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Chapter:Other Poultry (Turkey, Duck, Goose and Game Birds) Recipes
Section:Squab
Recipe:Pigeons/Squabs from The Wise Encyclopedia
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Pigeons/Squabs from The Wise Encyclopedia
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Young pigeons or squabs have light, red flesh upon the breast, and full,
fresh-colored and moist legs. When the legs are thin and the breast very
dark, the bird is old. The only difference between pigeons and squabs is
that squabs are never more than four weeks old. At that age the flesh is
milky and delicate, but once they have learned to leave the nest and have
begun to walk or fly about a little, they lose the special squab
characteristics, become lean, and are then pigeons.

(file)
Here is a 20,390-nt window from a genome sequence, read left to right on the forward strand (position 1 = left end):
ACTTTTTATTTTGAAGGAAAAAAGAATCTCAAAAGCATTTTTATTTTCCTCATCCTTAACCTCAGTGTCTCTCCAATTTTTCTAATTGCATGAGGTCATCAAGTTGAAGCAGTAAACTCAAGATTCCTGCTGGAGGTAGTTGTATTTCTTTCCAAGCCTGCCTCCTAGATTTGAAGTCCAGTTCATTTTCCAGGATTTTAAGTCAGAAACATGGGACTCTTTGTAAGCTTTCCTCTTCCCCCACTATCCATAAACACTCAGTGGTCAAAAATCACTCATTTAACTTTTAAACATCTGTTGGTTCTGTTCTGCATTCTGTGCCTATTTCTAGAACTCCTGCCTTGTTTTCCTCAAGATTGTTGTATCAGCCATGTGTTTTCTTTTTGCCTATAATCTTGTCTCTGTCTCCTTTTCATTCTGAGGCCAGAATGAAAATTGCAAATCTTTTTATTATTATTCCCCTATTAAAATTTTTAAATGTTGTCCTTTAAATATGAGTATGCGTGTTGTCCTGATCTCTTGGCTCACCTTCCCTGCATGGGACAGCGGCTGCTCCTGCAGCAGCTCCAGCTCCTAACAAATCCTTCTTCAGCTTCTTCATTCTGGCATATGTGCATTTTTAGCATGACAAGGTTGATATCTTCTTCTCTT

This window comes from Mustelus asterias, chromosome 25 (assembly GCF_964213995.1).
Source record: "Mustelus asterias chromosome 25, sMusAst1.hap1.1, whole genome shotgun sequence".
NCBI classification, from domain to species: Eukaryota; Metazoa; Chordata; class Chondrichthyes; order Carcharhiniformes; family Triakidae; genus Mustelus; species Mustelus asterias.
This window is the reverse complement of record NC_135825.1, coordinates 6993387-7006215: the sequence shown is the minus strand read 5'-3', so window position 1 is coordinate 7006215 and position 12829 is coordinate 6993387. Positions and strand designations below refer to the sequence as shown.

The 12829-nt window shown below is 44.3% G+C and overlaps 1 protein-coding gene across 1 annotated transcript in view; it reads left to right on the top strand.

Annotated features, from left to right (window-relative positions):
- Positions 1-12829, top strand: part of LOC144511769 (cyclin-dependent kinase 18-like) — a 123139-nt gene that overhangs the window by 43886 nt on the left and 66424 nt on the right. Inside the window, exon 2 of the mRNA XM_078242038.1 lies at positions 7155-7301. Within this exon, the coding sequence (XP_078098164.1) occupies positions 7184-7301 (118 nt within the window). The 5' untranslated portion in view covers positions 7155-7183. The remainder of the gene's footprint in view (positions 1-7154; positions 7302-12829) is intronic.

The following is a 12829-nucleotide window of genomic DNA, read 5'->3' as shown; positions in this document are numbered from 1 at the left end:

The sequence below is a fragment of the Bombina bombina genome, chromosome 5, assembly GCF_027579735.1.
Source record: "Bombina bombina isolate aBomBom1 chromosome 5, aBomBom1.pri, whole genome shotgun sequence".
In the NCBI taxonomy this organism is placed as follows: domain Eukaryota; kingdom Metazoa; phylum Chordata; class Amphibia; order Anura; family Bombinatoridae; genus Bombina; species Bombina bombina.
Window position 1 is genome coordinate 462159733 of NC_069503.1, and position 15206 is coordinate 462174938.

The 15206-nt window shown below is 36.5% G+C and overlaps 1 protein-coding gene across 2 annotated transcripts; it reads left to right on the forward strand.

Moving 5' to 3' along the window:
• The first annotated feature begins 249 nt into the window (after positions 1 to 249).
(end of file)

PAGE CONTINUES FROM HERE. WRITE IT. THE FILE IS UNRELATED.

When purchasing squabs, look for plumpness and light flesh. See that there
are no bruises. Squabs are on the market all year. The average weight per
squab is one pound, while pigeons sometimes reach one and a half, even one
and three-quarters pounds, and are less tender than squabs.

Both pigeons and squabs may be broiled, roasted, served en casserole or 
potted.

From The Wise Encyclopedia of Cookery, 1971.
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